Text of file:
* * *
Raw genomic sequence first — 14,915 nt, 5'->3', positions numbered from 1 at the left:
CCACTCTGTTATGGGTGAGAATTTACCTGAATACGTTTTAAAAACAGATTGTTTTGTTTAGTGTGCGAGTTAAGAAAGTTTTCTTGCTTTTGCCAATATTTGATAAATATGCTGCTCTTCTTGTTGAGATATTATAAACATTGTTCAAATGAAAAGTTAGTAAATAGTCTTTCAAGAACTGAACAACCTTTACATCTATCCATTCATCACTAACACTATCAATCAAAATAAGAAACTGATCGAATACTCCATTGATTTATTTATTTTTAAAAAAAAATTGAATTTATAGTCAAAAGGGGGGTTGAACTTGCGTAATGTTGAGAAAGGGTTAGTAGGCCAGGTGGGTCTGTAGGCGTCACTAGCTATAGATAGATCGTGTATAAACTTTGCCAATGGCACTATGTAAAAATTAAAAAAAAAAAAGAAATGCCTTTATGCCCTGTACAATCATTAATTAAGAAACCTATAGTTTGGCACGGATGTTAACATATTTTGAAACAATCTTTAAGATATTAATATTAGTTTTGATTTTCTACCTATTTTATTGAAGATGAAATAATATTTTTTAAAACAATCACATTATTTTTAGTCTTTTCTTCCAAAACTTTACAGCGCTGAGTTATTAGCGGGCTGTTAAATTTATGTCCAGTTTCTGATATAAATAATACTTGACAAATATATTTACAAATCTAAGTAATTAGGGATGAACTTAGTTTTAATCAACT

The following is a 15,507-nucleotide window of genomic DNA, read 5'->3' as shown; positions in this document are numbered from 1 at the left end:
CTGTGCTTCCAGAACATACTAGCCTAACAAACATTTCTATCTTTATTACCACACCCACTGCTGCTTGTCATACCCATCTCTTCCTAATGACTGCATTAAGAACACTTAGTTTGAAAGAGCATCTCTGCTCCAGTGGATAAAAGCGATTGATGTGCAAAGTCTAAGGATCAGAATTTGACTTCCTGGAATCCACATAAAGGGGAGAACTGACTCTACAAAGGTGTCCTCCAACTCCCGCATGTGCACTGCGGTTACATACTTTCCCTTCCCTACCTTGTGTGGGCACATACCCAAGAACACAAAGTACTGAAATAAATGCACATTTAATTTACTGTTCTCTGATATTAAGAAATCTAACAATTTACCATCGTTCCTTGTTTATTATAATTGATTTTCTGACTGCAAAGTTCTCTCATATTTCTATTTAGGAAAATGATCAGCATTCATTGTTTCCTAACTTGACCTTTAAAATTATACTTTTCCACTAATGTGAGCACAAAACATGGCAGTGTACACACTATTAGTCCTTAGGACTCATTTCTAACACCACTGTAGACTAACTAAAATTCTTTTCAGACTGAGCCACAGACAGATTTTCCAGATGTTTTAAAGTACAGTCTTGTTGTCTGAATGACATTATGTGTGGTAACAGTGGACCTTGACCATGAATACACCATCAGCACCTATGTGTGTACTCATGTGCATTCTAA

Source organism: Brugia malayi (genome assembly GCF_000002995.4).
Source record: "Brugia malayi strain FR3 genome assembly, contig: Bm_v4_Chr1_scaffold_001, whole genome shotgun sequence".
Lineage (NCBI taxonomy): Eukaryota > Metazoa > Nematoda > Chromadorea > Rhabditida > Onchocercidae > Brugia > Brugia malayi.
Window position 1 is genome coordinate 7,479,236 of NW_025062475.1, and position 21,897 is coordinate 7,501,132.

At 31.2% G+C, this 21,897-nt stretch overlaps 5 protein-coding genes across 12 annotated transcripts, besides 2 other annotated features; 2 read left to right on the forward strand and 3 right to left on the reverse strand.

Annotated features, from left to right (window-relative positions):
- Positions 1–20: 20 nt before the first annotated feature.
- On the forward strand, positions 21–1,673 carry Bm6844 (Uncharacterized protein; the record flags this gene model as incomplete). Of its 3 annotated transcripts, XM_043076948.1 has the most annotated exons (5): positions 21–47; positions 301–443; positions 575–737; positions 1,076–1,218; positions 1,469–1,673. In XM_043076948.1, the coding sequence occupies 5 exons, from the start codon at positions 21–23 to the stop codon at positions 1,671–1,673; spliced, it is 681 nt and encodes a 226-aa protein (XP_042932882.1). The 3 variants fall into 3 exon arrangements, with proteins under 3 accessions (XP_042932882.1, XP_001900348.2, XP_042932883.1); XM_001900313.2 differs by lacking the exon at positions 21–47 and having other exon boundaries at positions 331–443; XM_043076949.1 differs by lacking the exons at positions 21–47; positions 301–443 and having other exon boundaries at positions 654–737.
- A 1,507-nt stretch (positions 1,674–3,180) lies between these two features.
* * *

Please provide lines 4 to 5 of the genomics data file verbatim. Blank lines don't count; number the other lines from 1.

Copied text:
CTGTGCTTCCAGAACATACTAGCCTAACAAACATTTCTATCTTTATTACCACACCCACTGCTGCTTGTCATACCCATCTCTTCCTAATGACTGCATTAAGAACACTTAGTTTGAAAGAGCATCTCTGCTCCAGTGGATAAAAGCGATTGATGTGCAAAGTCTAAGGATCAGAATTTGACTTCCTGGAATCCACATAAAGGGGAGAACTGACTCTACAAAGGTGTCCTCCAACTCCCGCATGTGCACTGCGGTTACATACTTTCCCTTCCCTACCTTGTGTGGGCACATACCCAAGAACACAAAGTACTGAAATAAATGCACATTTAATTTACTGTTCTCTGATATTAAGAAATCTAACAATTTACCATCGTTCCTTGTTTATTATAATTGATTTTCTGACTGCAAAGTTCTCTCATATTTCTATTTAGGAAAATGATCAGCATTCATTGTTTCCTAACTTGACCTTTAAAATTATACTTTTCCACTAATGTGAGCACAAAACATGGCAGTGTACACACTATTAGTCCTTAGGACTCATTTCTAACACCACTGTAGACTAACTAAAATTCTTTTCAGACTGAGCCACAGACAGATTTTCCAGATGTTTTAAAGTACAGTCTTGTTGTCTGAATGACATTATGTGTGGTAACAGTGGACCTTGACCATGAATACACCATCAGCACCTATGTGTGTACTCATGTGCATTCTAA

Source organism: Brugia malayi (genome assembly GCF_000002995.4).